Private ADHD Assessments and Treatment in Brighton

Private ADHD clinic in Brighton – ADHD assessments and treatment for adults

About this service

We are a private psychiatric clinic in Brighton, offering specialist ADHD assessments to ensure appropriate diagnosis. We are then able to prescribe ADHD medical treatment supervised by our consultant psychiatrists and refer to our ADHD therapists and coaches. If your difficulties also relate to the aspects of neurodiversity such as autism, we can also complete appropriate assessments.

We pride ourselves in a compassionate, person-centred approach to diagnosis and treatment. Please do not hesitate to get in touch, and our expert staff will be happy to help.

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Attention Deficit Hyperactivity Disorder (ADHD) is a complex neurodevelopmental disorder that effects individuals of all ages, and although it is frequently diagnosed in childhood, often the diagnosis is made as an adult. Delayed diagnosis can cause significant difficulties in mental health, and the development of social and work-related problems. A very high percentage of people with ADHD also have or have had coexisting mental health difficulties (approximately 70%) and these conditions usually improve with appropriate treatment for the ADHD.

The prevalence of ADHD is estimated to be around 5-7% in children worldwide, with boys being diagnosed at a higher rate than girls of about 3:1. The different gender rates may be due to ADHD being under recognised in girls and different symptom profiles. ADHD is increasingly recognised in adults, with around 2.5% of adults in the United States being diagnosed with the disorder.

Symptoms of ADHD can manifest in various ways and may present differently in each individual.

Common symptoms of ADHD include:

1. Inattention- Individuals with ADHD may have difficulty sustaining attention and staying focused on tasks, organizing tasks, following through on instructions, and completing tasks. They may be easily distracted and forgetful in daily activities. They may often lose things and have trouble sustaining attention, especially on tasks that require mental effort.

Attention “deficit” is however a misnomer, attention problems in ADHD can be about distractibility, and lack of attention but individuals also describe periods of intense over focus or hyperfocus. Hyperfocus can be beneficial but also can be problematic as the individual lose track of time, sometimes forgetting to eat or go to the toilet and often forgetting other tasks or obligations. This may present as “time blindness”. In relationships, the oscillation between inattention and hyperfocus can be particularly frustrating for the non-ADHD partner. The problem is therefore more related to a deficit of control or dysregulation of attention.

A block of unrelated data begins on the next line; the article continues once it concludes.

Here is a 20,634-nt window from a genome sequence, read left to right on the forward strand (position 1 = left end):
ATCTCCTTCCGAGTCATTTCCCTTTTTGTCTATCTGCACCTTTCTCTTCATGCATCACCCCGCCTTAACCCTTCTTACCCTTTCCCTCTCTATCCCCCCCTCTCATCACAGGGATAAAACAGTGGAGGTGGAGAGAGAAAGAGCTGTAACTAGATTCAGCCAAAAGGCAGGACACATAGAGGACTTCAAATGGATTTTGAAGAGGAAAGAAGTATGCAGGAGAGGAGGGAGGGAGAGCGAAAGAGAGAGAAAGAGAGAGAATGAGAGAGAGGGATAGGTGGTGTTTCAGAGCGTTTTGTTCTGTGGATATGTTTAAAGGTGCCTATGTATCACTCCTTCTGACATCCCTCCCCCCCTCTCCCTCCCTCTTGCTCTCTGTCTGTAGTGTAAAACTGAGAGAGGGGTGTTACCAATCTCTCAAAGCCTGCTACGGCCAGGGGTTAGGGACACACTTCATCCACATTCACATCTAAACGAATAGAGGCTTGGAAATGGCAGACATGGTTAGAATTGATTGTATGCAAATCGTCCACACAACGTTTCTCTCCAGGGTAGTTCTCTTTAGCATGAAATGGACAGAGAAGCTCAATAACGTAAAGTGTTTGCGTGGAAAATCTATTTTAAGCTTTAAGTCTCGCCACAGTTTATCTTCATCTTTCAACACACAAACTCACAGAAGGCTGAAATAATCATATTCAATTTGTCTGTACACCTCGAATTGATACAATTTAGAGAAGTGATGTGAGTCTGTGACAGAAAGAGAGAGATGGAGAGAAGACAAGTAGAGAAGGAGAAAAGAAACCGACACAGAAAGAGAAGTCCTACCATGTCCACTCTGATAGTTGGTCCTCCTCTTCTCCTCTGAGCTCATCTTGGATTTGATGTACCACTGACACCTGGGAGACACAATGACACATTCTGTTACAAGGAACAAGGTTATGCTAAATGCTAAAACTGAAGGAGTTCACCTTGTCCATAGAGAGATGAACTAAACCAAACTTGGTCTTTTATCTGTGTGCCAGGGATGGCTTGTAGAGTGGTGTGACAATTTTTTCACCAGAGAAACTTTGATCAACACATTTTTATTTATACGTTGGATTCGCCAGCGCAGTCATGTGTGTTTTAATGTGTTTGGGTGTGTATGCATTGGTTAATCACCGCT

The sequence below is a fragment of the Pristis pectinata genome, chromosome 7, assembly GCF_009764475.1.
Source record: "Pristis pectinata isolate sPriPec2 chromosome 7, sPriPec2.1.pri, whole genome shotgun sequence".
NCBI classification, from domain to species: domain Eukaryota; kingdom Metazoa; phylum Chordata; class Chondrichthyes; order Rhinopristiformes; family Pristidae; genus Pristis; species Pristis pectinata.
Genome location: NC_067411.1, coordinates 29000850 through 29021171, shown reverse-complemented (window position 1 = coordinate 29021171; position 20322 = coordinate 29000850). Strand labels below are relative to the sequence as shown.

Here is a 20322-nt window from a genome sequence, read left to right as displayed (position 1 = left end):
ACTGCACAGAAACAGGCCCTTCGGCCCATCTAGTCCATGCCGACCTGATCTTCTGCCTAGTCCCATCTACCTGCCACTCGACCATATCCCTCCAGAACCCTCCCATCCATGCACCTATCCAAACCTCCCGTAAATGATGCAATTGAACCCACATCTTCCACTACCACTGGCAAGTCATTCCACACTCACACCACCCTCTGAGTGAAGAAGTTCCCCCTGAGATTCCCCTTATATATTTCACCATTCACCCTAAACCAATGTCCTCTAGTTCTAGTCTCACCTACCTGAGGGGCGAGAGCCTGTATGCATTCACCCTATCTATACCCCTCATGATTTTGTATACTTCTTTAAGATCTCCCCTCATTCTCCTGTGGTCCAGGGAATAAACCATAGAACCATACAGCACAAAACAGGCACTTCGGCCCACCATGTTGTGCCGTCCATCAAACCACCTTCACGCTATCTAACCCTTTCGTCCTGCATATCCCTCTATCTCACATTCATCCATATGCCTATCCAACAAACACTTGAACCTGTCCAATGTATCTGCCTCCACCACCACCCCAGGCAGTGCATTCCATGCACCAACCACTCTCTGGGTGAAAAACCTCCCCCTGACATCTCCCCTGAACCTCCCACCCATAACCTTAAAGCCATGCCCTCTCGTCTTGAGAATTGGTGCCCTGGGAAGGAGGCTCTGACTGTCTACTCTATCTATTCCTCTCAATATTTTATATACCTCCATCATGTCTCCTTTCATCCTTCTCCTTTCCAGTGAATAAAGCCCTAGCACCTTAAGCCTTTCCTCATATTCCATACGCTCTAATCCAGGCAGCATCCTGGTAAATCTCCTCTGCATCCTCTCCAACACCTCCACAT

2. Hyperactivity -Hyperactivity in ADHD can present as excessive energy with individuals being constantly on the go. Those with ADHD describe feeling fidgety, restlessness, and have difficulty sitting still for extended periods with a constant need for movement or activity. Individuals may seem “on the go” or act as if driven by a motor, even in situations where it is not appropriate. The hyperactivity may be related to thoughts. Individuals describe constantly busy minds with multiple busy thoughts going on continually. People describe their thoughts as being like a bag of ping-pong balls, a plate of jumbled spaghetti or a computer with hundreds of tabs open. The constant busy mind, however, can be an advantage with creativity. However sometimes people describe being distracted even by their own thoughts and going off on internal tangents. The motor hyperactivity adds to difficulties with staying focused on tasks. Individuals with ADHD may have difficulty engaging in quiet activities.

3. Impulsivity-Impulsivity in ADHD can manifest as acting without thinking, interrupting others, blurting out answers, and difficulty waiting their turn in conversations or activities. Impulsive behaviours may lead to social problems and difficulties in relationships. Individuals may engage in risky behaviours, struggle with impulse control, and find it challenging to inhibit their immediate responses. This can lead to problems with accidents, substance misuse and substance addictions, gambling, overeating and impulsive spending.